FOX 9 news at 8 a.m. today lists the I-94 and other western Minnesota road closures.

FOX 9 news at 8 a.m. today lists the I-94 and other western Minnesota road closures.

This morning I-94 between Alexandria and Fargo is closed as persistent wind gusts of 40-50 mph sweep through the region creating those white-out conditions, making travel impossible. Along other sections of that interstate, especially in the Stearns County area, the Minnesota Department of Transportation has tagged travel as hazardous.

This morning NDSU is closed. I expect the son is sleeping in.

Even though I’d love to have him home for an extra day of spring break, I’m relieved that my boy is tucked safe inside Johnson Hall. Better there than 300 miles away in Faribault and all of us worrying about how he would make it back to Fargo for classes tomorrow.

You see, always at the back of my mind niggles the memory of a horrific crash along icy I-94 west of Alexandria on February 20, 2012, which killed four young women from Minnesota, all students at NDSU.

TELL ME ABOUT weather and travel in your area. How bad is it out there?

© Text copyright 2013 Audrey Kletscher Helbling

 

Flooding in Faribault September 23, 2010

Filed under: Uncategorized — Audrey Kletscher Helbling @ 9:42 PM
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Sometime between 6 - 6:30 p.m. Thursday, Second Avenue N.W. in Faribault, where it crosses the Cannon River, was closed. Two dams are located next to this stretch of now flooded roadway.

“AREN’T YOU GLAD it isn’t snow?” my husband asks as I review his summary of rain gauge totals from our backyard in southern Faribault:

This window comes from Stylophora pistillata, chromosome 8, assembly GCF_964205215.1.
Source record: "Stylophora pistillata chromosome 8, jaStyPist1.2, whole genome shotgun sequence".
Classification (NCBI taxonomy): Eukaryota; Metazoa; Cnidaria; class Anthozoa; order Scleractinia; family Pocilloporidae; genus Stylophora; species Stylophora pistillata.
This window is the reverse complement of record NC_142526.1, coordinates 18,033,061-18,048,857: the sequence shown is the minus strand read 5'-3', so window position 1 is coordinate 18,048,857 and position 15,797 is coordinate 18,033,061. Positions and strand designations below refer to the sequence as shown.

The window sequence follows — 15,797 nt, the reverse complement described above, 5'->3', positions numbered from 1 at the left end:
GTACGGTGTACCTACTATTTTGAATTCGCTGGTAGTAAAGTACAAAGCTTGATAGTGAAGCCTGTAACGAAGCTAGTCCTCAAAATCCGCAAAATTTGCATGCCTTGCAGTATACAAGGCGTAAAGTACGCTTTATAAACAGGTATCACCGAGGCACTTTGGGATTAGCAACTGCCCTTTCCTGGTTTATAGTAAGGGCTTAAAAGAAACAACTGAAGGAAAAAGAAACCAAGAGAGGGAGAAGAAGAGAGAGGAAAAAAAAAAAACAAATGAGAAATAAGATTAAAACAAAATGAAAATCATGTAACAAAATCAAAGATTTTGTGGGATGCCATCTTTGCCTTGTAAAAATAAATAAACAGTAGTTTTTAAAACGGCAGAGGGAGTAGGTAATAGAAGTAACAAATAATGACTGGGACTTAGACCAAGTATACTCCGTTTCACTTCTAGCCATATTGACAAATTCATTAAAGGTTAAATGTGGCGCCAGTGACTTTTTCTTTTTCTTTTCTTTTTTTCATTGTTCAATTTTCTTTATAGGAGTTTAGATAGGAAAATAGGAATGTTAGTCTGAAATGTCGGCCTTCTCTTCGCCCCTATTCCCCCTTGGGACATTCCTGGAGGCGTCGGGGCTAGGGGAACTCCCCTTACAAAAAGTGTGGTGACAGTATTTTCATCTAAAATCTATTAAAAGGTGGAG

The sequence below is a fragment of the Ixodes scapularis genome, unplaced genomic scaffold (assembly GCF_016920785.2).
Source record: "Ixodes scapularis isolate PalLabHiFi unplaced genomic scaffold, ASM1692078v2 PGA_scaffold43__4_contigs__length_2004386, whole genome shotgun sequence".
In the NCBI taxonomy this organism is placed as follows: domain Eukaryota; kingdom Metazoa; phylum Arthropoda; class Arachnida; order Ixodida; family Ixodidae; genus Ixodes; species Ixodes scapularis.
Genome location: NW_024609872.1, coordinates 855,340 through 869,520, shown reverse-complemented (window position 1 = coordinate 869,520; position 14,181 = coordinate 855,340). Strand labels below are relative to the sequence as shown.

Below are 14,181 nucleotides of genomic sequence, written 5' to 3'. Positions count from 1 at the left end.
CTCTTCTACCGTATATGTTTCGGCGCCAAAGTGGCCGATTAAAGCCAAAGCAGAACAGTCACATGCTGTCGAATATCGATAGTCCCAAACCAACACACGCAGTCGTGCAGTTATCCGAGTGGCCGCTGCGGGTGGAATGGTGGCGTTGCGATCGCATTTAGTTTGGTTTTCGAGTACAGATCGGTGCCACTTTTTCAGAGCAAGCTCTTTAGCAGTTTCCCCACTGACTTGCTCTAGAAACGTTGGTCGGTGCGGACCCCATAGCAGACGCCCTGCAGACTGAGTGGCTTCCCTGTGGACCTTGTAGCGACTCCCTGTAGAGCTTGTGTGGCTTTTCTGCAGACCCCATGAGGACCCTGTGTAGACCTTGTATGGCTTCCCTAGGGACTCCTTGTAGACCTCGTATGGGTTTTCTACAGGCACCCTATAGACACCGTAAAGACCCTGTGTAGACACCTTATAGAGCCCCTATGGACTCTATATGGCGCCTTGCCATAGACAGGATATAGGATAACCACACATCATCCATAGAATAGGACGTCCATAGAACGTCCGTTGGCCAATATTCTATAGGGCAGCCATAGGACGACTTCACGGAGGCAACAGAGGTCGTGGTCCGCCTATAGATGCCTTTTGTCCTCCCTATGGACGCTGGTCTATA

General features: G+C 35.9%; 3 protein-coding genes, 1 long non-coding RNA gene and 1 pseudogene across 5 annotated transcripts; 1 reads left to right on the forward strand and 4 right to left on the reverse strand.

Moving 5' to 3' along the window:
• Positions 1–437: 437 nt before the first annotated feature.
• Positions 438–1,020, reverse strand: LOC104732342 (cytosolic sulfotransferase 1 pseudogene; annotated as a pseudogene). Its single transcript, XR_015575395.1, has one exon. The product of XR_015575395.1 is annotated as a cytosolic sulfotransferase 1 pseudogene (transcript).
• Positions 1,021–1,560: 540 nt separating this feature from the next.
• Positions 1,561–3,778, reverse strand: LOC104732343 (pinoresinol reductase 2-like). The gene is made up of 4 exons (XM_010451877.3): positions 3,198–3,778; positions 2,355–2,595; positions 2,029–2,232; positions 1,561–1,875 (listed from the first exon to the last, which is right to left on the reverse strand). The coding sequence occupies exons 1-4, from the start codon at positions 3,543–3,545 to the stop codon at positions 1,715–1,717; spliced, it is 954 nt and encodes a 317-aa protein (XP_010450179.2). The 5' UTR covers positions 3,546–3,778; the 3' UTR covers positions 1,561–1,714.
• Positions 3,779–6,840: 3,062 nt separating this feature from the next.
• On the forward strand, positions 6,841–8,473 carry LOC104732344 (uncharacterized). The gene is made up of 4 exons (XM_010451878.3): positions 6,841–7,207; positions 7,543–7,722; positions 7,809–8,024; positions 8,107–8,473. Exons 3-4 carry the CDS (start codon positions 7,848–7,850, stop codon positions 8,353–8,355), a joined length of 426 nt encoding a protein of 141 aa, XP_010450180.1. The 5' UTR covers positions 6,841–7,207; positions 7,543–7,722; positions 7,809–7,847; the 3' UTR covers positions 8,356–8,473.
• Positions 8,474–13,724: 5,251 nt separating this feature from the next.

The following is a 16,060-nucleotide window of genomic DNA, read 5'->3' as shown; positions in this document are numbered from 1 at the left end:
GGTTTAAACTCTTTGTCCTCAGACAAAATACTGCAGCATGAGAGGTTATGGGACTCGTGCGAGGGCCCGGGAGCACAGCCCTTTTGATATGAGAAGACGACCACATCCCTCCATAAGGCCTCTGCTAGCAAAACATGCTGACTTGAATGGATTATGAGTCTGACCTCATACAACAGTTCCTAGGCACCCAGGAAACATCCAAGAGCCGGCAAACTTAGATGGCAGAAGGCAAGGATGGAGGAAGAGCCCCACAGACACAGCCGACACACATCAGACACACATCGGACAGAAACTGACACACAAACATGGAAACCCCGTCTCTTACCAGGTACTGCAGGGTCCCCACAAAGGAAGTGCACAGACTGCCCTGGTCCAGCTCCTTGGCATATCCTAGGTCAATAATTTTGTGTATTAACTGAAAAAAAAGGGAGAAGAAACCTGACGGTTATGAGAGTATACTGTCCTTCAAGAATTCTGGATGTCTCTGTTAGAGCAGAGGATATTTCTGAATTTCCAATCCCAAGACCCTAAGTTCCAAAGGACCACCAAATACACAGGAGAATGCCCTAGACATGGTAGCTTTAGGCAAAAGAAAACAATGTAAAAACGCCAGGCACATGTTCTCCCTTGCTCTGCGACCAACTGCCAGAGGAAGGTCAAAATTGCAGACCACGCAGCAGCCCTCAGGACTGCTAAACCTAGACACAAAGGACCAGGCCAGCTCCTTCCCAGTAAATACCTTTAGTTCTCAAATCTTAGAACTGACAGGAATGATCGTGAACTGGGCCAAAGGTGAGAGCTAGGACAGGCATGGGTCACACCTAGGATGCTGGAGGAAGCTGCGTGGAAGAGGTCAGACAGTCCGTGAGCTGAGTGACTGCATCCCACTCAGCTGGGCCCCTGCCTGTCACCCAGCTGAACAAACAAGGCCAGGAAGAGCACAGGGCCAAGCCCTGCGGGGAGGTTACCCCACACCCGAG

• 2.7 inches from 6 p.m. Sept. 22 to 8 a.m. Sept. 23
  • 1.6 inches from 8 a.m. – 6 p.m. Sept. 23
  • Plus whatever rain fell before 6 p.m. Sept. 22, an estimated 1 – 1 ½ inches

We are swimming in water here and the rain continues to fall.

Earlier this evening we toured the town—yes, we were gawkers—and found swollen rivers and closed roads. Four-lane Second Avenue N.W., as it crosses the Cannon River, was flooded with four inches of water and down to two lanes when Randy drove across the bridge around 6 p.m. A half hour later, officials had closed the street.

Near the blocked road and behind the former Faribo Woolen Mill, we met a homeowner in hip waders waiting for the city to deliver sandbags to his riverside home. His property hadn’t flooded yet, but he was worried. He’s lived there since 1985 and never seen the river so high, he says.

Nor have we. Randy has lived here for 32 years. I’ve been here for 28.

Standing atop a bridge on the north end of Faribault, I snapped images of the rushing Straight River. Even from the safety of the road, I felt unsettled, watching as the muddy waters churned and roiled and rushed away, edging away from the constraints of the rain-logged banks.

The rain is expected to continue into Friday.

A view of the raging Straight River from a bridge on the north end of Faribault.

Second Avenue N.W., which crosses the Cannon River, was blocked at Faribault Foods.

The Straight River spilled over its banks into a parking lot and loading dock area at Faribault Foods.

The Cannon River overflowed its banks behind the former Faribo Woolen Mill. Next door, to the left in this photo, a homeowner awaited sandbags to protect his home.

In South Alexander Park, the Cannon River spilled onto park land.

Along Ravine Street, crews kept a watchful eye on the Straight River.

Flood waters caused the closing of a portion of Heritage Place at Heritage Park.

Officials closed flooded TeePee Tonka Park near the Straight River viaduct in the central part of Faribault.

The Straight River on the north end of Faribault continues to rise.

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Most of these photos were taken through the windows of a car in fading daylight.

© Copyright 2010 Audrey Kletscher Helbling